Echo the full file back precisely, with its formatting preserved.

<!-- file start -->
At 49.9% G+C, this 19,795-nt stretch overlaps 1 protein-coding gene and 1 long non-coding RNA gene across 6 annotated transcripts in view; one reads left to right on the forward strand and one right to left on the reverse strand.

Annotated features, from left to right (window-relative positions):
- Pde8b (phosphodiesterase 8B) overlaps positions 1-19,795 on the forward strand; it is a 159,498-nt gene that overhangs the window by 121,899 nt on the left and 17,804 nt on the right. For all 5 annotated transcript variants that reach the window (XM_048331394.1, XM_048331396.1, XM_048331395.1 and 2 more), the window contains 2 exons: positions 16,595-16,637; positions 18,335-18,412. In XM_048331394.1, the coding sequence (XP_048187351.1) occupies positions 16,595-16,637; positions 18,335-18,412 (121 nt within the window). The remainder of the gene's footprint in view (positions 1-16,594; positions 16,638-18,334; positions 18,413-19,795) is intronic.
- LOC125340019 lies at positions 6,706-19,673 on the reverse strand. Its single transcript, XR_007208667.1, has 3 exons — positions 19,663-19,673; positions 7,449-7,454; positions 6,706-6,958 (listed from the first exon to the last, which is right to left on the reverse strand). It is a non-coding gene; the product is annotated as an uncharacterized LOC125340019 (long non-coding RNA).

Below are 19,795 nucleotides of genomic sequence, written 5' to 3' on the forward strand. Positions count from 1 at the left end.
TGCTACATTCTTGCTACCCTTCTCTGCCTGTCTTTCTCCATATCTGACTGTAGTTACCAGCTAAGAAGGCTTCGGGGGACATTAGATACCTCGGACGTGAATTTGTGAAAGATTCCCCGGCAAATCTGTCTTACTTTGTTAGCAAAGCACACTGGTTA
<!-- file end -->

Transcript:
At 49.9% G+C, this 19,795-nt stretch overlaps 1 protein-coding gene and 1 long non-coding RNA gene across 6 annotated transcripts in view; one reads left to right on the forward strand and one right to left on the reverse strand.

Annotated features, from left to right (window-relative positions):
- Pde8b (phosphodiesterase 8B) overlaps positions 1-19,795 on the forward strand; it is a 159,498-nt gene that overhangs the window by 121,899 nt on the left and 17,804 nt on the right. For all 5 annotated transcript variants that reach the window (XM_048331394.1, XM_048331396.1, XM_048331395.1 and 2 more), the window contains 2 exons: positions 16,595-16,637; positions 18,335-18,412. In XM_048331394.1, the coding sequence (XP_048187351.1) occupies positions 16,595-16,637; positions 18,335-18,412 (121 nt within the window). The remainder of the gene's footprint in view (positions 1-16,594; positions 16,638-18,334; positions 18,413-19,795) is intronic.
- LOC125340019 lies at positions 6,706-19,673 on the reverse strand. Its single transcript, XR_007208667.1, has 3 exons — positions 19,663-19,673; positions 7,449-7,454; positions 6,706-6,958 (listed from the first exon to the last, which is right to left on the reverse strand). It is a non-coding gene; the product is annotated as an uncharacterized LOC125340019 (long non-coding RNA).

Below are 19,795 nucleotides of genomic sequence, written 5' to 3' on the forward strand. Positions count from 1 at the left end.
TGCTACATTCTTGCTACCCTTCTCTGCCTGTCTTTCTCCATATCTGACTGTAGTTACCAGCTAAGAAGGCTTCGGGGGACATTAGATACCTCGGACGTGAATTTGTGAAAGATTCCCCGGCAAATCTGTCTTACTTTGTTAGCAAAGCACACTGGTTA